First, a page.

Not Martha

to make: tiny pinatas

finished shells

small balloons
I found tiny party balloons at a drugstore, shown here with a quarter for scale. I only blew them up a little until they held the size I wanted.

set up, brush, tissue paper, starch
setup: laundry starch (left over from the window experiment), cheap brush, tissue paper, and a shot glass to rest the balloon on

showing one finished

up close
one popped – this one only has two layers of tissue paper, see how the light comes through?

finished shells
the red and purple ones are overlapping areas of red and purple tissue paper, the look works best when the colors are allowed to overlap generously. the yellow one is two layers of yellow, then two layers of light orange. and the orange one is two layers of yellow, one layer of red, and one layer of orange on top.

long thin opening instead of round one

adding tag

pasting over so loop of tag is embedded

ta da!

These are from the October 2001 issue of Martha Stewart Living. In that project they are made as small jack’o’lanterns, skulls, or small orange candy containers. I figured they’d work well as an interesting gift container for anything small. These work perfectly for my you-have-to-destroy-it-to-open-it thing I’m always looking for. I also plan on using these for easter eggs.

a few tips from my experience:

  • I used straight laundry starch because I had some lying around the house, and it worked great, created a nice hard shell. I’m sure the same thing can be done with white glue mixed with water or homemade wheat paste. For a more permanent decoration I’m sure modge podge would be perfect, although I don’t know for sure as I’ve never actually used it. Anyone know? The project in the magazine calls for wheat paste powder from a hardware store (I’m assuming for wallpaper?) but that’s going a bit far.
  • I used the instructions for the skull project – which is to tear petal-sized pieces of tissue paper, so the rough edges will form a seamless look.
  • When starting I didn’t brush any starch on the balloon itself, I just put the tissue paper down and brushed over it, and over the edges to the balloon. For the subsequent layers I went crazy with the starch. This seemed to allow the balloon to pull itself free more easily. I had no troubles with the shell collapsing.
  • I hung mine to dry by hanging it from a loop of string. They hung from my overhead light, off the bike in the hallway, and on my drying rack, very cheerful!
  • They took a few hours to dry. I left mine to hang overnight and they were dry all the way through.
  • I tested how different numbers of layers worked. The magazine project called for four, which seems very sturdy. Two hold up nicely and is very delicate feeling. One layer collapsed when I deflated the balloon, but I was able to push it back into shape from the inside. It’s too delicate to hold anything, but it’s so lightweight it’s like a bubble! Three layers is what I ended up using to hold candies.
  • Popping the balloon calls for grasping it tightly just above the knot, cutting a tiny hole and allowing the air to flow out slowly (as if you are trying to make balloon sound effects). Hold the shell loosely in your other hand and let the balloon pullitself free. In my experience the balloons pulled away from the inside without and trouble and came right out.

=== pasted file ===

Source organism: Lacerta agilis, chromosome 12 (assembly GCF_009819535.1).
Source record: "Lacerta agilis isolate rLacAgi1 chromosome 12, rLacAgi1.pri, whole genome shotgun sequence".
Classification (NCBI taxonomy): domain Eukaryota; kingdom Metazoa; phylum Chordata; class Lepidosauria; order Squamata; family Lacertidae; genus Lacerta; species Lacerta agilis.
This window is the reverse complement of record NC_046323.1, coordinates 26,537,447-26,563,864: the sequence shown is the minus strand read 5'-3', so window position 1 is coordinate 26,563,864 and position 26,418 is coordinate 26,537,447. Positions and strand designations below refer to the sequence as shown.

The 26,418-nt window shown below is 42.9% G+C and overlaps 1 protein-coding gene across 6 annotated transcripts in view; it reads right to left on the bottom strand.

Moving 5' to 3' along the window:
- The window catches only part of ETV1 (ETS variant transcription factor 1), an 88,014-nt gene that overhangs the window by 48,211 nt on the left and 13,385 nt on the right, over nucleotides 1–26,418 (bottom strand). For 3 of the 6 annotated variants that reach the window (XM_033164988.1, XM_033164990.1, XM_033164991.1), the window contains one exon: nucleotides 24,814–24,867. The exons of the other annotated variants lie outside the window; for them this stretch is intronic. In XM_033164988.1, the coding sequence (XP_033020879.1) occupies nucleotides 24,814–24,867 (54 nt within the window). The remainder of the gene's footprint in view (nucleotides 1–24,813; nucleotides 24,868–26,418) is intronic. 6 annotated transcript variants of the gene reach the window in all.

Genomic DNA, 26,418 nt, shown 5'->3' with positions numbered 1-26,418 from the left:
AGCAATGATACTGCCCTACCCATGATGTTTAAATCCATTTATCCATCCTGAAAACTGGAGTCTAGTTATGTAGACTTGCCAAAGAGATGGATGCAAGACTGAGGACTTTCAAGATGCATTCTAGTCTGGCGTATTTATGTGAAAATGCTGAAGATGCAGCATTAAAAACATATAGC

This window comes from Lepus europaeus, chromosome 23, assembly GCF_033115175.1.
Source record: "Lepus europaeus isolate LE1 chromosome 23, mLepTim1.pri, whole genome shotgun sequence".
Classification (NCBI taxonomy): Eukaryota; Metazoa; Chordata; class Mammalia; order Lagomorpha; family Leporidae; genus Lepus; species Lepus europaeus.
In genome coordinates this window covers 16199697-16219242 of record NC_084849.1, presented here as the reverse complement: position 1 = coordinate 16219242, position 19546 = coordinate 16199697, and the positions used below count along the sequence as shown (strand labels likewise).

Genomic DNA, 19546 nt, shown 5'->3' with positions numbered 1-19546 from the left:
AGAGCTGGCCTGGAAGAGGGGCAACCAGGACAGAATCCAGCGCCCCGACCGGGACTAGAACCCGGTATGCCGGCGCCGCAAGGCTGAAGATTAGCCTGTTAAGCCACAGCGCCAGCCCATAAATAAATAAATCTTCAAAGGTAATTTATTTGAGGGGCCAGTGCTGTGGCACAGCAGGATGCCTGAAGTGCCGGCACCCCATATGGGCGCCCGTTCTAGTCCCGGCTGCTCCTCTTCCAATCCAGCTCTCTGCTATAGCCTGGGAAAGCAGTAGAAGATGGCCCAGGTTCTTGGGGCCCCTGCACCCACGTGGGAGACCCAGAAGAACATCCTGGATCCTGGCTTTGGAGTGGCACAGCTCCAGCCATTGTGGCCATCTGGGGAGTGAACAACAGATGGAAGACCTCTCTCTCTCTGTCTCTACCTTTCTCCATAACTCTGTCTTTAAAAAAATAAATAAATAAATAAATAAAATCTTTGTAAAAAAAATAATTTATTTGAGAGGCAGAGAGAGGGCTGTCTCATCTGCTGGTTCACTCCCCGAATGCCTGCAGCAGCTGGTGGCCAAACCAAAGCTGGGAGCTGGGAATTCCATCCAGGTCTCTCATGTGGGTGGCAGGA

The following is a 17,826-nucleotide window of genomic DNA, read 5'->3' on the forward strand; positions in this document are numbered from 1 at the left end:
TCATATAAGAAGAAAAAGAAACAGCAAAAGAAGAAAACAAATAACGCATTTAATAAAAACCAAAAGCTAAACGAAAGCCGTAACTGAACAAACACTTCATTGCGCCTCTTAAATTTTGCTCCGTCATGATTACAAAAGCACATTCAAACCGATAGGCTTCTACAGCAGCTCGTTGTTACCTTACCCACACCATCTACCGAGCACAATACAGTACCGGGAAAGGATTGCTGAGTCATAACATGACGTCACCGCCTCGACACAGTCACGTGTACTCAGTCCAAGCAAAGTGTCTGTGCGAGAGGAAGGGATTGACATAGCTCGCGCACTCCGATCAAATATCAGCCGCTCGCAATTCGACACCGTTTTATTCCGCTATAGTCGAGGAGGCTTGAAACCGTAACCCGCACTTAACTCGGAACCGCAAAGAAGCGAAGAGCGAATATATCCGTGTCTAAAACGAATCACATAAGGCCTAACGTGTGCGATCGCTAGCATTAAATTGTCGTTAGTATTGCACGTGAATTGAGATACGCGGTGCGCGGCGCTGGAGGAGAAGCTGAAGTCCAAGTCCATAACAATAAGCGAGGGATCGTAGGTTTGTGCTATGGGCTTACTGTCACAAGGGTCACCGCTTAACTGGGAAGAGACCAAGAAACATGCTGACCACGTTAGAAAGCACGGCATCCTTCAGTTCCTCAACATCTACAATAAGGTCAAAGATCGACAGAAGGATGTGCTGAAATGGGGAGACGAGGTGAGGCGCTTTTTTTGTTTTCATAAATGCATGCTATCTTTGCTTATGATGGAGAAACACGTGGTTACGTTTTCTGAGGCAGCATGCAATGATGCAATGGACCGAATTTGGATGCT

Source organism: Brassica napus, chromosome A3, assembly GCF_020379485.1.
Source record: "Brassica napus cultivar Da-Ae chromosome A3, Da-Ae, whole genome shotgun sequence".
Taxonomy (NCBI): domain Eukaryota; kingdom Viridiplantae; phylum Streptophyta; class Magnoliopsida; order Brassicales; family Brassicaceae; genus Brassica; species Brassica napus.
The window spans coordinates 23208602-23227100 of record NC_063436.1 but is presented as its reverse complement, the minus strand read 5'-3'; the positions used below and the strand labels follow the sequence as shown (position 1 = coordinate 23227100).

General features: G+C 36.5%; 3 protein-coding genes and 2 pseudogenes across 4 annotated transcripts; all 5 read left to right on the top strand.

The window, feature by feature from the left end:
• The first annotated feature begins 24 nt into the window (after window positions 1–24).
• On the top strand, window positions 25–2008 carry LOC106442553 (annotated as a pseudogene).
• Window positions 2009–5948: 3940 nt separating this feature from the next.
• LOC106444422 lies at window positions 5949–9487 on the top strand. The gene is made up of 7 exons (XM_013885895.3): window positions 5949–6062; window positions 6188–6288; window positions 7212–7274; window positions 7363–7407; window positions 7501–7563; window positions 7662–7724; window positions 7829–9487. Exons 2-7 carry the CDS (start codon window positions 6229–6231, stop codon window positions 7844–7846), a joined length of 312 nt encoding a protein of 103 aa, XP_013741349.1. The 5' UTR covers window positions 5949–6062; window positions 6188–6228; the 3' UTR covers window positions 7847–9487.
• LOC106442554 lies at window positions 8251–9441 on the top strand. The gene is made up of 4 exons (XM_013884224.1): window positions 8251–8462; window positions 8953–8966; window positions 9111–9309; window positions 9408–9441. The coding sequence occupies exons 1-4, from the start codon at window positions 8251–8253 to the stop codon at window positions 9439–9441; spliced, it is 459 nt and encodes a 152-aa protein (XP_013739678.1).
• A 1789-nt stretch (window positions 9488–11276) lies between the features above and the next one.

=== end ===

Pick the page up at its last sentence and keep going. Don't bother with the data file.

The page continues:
• I’m planning on putting small presents, small candies and large tissue paper confetti inside of these. But I think they would be great as easter eggs, romantic notes, to hold battery powered lights. And I’m planning on experimenting with colors and patterns. The magazine project cuts holes in the skull form, and glues a single layer of tissue paper to the inside, making translucent holes. I like the way the colors show through and overlap each other. I’m also interested in what a few layers of transparent paper or vellum would look like with stuff inside.
  • For Valentine’s Day I made little balloons, pasted on two layers of yellow and one layer of red. I left the opening as a long thin gash rather than a round hole, this helped create a seamless look at the end, instead of a flat papered over area. The first ones I gave as gifts were just sealed and were hard to start to rip open. So I added a pull string which will start the hole. After I stuffed them, I put a loop of string halfway into the shell and papered around it. It works pretty well.
  • They were a lot of messy fun to make. Oh, and warning: the dye will work itself onto your fingers, but it comes right off, almost.

here are the ones I made for Valentine’s Day, the string worked out really well, it rips the top open when pulled:


one, showing tag


54 responses so far ↓

  • 1 megan // Jul 15, 2012 at 10:13 pm

    Mari – I don’t know! I do not think so, at least not in the way I’ve made these. If you can find liquid laundry starch or make your own wheat paste it might be easier to control. Best of luck!

  • 2 HappilyHandmade // Mar 29, 2013 at 5:46 pm

    Thank you so much for the tutorial! I am totally making these for our fiesta party! ADORABLE!

  • 3 Priscilla // Jan 20, 2014 at 5:25 pm

    This is such a fun idea! Valentines Day is coming and my Granddaughter’s 3rd birthday. Thank you so much for sharing!

  • 4 Papier-Mache Easter Eggs » Mixed Nuts Mommy // Apr 18, 2014 at 10:36 am

    […] Last note: These are based on a Halloween project I first saw in Martha Stewart Living magazine in October of 2001, thePapier-Mache Treat Balls can also be found on the Martha Stewart website. I previously made these as Tiny Pinata gift containers. […]

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